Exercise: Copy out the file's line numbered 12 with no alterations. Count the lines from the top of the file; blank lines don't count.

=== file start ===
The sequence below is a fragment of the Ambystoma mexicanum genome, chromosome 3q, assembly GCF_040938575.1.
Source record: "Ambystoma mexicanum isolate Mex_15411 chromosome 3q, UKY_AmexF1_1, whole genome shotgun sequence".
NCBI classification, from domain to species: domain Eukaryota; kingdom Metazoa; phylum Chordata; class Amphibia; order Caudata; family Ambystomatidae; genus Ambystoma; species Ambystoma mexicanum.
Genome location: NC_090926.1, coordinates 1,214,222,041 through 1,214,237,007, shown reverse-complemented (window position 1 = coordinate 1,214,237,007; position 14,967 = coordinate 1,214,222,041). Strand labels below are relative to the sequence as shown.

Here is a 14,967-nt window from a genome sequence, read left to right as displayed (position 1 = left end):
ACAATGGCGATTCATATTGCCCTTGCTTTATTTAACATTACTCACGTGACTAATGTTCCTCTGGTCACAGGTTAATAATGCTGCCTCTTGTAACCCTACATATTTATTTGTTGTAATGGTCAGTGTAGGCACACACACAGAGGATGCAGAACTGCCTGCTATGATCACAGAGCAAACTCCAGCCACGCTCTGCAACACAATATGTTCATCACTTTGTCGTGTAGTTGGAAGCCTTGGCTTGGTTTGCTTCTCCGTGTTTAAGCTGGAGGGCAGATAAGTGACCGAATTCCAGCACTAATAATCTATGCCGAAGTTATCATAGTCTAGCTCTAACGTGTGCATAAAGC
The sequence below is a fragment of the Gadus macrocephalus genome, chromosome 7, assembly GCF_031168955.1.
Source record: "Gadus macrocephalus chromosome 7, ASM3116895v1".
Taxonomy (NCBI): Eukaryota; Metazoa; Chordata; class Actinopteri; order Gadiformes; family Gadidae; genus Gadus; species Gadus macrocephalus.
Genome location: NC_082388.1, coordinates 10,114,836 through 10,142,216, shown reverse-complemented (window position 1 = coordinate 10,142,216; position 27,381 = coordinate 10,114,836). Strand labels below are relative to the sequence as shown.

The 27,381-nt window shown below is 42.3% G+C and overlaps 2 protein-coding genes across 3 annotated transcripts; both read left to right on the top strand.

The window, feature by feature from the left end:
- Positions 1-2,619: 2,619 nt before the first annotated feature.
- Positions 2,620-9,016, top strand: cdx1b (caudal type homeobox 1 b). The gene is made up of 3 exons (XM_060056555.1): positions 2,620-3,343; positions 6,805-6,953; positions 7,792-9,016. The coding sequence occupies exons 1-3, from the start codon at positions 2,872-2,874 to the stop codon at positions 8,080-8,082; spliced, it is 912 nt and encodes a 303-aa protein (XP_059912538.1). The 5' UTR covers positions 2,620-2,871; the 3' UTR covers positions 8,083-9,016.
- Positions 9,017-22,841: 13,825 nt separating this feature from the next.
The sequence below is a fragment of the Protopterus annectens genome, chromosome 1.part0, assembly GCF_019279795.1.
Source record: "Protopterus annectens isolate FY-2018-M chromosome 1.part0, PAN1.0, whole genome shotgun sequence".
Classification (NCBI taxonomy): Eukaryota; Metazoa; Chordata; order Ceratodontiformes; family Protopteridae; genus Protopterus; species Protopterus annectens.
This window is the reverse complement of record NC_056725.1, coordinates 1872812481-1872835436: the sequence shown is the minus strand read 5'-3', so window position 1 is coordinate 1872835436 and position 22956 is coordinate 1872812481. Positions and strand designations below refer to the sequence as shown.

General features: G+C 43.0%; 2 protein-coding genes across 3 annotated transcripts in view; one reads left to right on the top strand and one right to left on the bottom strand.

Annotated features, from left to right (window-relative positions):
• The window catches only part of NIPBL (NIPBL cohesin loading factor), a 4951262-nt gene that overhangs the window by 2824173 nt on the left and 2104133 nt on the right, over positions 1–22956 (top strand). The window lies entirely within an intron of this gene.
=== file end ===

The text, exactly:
The window, feature by feature from the left end: